deflation crypto token

The Importance of Deflation to a Crypto Token

Launching a cryptocurrency has become one of the surefire ways for developers to raise funds for their projects in today’s capitalist economy. We understand that financing goes a long way in helping you to grow and scale, and there aren’t many avenues open to developers looking to grow. So, many of them tend to look to the crypto space for help instead.

However, the growth of the crypto space has shown that merely launching a coin isn’t just going to cut it. If you own a project that is looking to raise money with crypto, you need to consider the economic structure of the token itself and how it will work. Otherwise, you run the risk of building an unsustainable asset.

With more regulatory scrutiny being put on cryptocurrencies right now, it is important for coin developers to understand economic models and build assets that can last. Many of them tend to follow the Bitcoin trend itself, and deflation is one of the major reasons why Bitcoin has become what it is today.

So, what is deflation and how does it affect digital assets?

Understanding How Deflation Works

Deflation is a concept that was derived from traditional economics. However, while deflation isn’t a good thing in traditional finance, it tends to be a positive feature in cryptocurrencies as a whole.

In traditional finance, deflation is simply the reduction in the value of goods and services based on the prevalent conditions of the market. In crypto, however, a deflationary token’s market supply is what decreases over time. This means that in many cases, coin developers can engage in different activities aimed at reducing the overall supply of their tokens – thus creating a level of scarcity.

For now, the most common way to achieve a deflationary trend is by manually burning tokens. We’ve seen this happen in different ways – especially with Volt Inu; a new asset that is making the rounds. Volt Inu is a hyper-deflationary token that generates yields for holders by investing in multiple aspects of the industry – from stablecoins and non-fungible tokens (NFTs) to mining nodes and more.

With its hyper-deflationary structure, Volt Inu ensures that its value can be maintained, even regardless of the market conditions.

It is worth noting that cryptocurrencies that have a finite supply are, by default, deflationary. Bitcoin has a hard cap of 21 million, after which no more BTC can be mined. However, not every coin has this structure. So, many of them will need to be burned from time to time to keep their values constant. This deflationary nature is one of the reasons why many believe crypto to be a viable store of value.

How The deflationary Model Works

As explained earlier, the manual process of implementing deflation in a cryptocurrency will require token burning. This activity reduces the amount of the coin in circulation, creating a level of scarcity and driving the asset’s value.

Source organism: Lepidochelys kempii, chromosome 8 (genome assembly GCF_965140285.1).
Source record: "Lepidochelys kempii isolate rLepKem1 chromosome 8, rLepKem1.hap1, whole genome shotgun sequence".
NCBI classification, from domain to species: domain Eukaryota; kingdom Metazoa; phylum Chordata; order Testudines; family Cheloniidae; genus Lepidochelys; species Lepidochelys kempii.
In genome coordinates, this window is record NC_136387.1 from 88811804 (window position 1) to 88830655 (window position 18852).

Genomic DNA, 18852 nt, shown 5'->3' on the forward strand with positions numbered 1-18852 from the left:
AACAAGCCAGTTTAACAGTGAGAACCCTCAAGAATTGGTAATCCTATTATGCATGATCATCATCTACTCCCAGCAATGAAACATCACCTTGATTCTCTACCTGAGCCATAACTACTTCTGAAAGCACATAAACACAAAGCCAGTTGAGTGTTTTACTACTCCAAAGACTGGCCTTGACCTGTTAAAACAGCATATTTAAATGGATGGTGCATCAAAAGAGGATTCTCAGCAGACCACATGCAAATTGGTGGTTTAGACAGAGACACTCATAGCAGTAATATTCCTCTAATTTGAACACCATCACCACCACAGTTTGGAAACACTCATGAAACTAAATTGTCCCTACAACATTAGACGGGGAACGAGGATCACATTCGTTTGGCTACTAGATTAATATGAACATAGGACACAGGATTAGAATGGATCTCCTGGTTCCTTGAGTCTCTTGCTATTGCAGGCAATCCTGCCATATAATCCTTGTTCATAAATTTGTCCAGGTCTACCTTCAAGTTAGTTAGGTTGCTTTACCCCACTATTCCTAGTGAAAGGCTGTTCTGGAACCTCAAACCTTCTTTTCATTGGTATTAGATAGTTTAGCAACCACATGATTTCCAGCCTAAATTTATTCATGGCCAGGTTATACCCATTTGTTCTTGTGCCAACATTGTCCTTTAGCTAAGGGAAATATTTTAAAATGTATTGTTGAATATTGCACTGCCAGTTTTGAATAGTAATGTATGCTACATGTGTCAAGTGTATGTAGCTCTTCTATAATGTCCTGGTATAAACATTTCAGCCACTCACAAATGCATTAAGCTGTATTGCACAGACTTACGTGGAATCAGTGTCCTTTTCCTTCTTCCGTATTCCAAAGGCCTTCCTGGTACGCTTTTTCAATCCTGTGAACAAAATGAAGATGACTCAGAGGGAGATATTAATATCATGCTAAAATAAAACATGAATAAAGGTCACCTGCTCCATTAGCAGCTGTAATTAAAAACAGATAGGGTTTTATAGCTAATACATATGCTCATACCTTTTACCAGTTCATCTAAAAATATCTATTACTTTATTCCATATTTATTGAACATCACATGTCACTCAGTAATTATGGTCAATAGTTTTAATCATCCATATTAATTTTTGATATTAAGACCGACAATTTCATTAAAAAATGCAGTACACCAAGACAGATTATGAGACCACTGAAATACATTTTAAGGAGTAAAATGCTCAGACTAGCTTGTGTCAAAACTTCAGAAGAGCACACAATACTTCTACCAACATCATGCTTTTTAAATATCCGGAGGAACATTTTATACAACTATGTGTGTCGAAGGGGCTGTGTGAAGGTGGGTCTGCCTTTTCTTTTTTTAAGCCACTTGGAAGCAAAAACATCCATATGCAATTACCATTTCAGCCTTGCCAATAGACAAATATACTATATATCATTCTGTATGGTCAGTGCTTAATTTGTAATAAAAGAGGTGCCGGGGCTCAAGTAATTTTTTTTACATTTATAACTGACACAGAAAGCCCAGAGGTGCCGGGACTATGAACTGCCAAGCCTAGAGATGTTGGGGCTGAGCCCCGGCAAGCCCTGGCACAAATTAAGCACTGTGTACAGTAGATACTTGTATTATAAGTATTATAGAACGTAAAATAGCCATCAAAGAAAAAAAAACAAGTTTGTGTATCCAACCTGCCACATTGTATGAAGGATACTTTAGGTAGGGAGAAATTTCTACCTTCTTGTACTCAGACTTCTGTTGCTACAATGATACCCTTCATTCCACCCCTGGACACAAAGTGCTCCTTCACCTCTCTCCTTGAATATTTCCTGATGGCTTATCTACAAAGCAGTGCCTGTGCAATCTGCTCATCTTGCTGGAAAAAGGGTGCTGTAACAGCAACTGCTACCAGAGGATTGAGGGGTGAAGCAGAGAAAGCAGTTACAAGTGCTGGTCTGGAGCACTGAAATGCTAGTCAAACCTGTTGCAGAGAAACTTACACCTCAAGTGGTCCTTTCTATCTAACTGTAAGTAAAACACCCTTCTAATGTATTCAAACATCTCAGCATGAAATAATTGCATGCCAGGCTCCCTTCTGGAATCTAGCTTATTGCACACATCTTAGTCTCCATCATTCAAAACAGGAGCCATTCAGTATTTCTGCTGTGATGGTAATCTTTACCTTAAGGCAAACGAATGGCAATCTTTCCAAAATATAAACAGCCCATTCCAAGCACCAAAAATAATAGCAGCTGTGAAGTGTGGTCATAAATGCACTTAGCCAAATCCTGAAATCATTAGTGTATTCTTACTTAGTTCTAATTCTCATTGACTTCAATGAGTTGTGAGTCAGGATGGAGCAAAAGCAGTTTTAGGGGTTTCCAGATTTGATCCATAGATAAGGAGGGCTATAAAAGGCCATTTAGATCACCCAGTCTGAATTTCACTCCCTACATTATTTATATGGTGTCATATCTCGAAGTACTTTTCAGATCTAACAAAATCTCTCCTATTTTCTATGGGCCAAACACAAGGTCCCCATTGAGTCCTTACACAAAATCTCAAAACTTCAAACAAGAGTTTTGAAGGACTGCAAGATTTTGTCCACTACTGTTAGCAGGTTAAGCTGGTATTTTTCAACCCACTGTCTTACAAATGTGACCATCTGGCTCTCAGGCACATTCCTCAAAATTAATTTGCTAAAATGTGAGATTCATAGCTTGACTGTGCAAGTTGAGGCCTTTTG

However, a lot of people tend to get confused about how burning works. Instead of being literal, token burning simply means locking tokens in a wallet without private keys. This means that the tokens will be inaccessible, and their value will be lost forever.

Usually, platforms employ two types of burning mechanisms – transaction burning, or buybacks and burns. The buyback is simple – the platform buys back the token from holders and locks them in inaccessible wallets. Most times, platforms engage in this using their profits directly.

As for transaction burning, the platform uses a smart contract that burns part of transaction fees charged on its own. This mechanism will only be successful if a large number of transactions is processed on the platform; the more the number of transactions, the higher the gas fees, and the more the number of tokens burned.

The Benefits of Deflation

Deflationary tokens drive significant benefits for their investors and projects. Some of these benefits include:

Token value increases

As explained earlier, deflation works hand in hand with the law of scarcity. The demand and supply laws clearly state that a drop in supply will drive the value of an item even higher.

The entire point of deflation is to reduce supply – and, over time, bolster the price of the asset. People will be more willing to buy something when they know it’s rare. So, when you see a coin pushing a deflationary mode, it’s because the developers are looking to maintain the stability of the price increase.

It is worth noting that this isn’t a foolproof strategy. Market conditions can still affect coin prices and drag them down even if they’re deflationary. However, when things stabilize in the market, deflation is a major boost for coins.

An improvement in profitability

When the crypto market saw a bull run in 2021, a lot of attention was placed on assets with deflationary structures. We saw several coin developers initiating coin buybacks as a means of maintaining the values of their coins and becoming more profitable.

By buying back their own coins, developers can artificially drive the value up, boosting its value and growing their profits since they own more of it.

Cleansing the market

Whenever there is a large number of unsold units of a coin just sitting in the market, the coin’s value eventually drops. However, through deflationary tactics, a project can easily take out excess tokens from the market.

Deflation can also be used as a mechanism for correcting any inefficiencies encountered in the distribution of a token. This way, the forces of the market cause it to correct, and the coin’s economics are balanced again.

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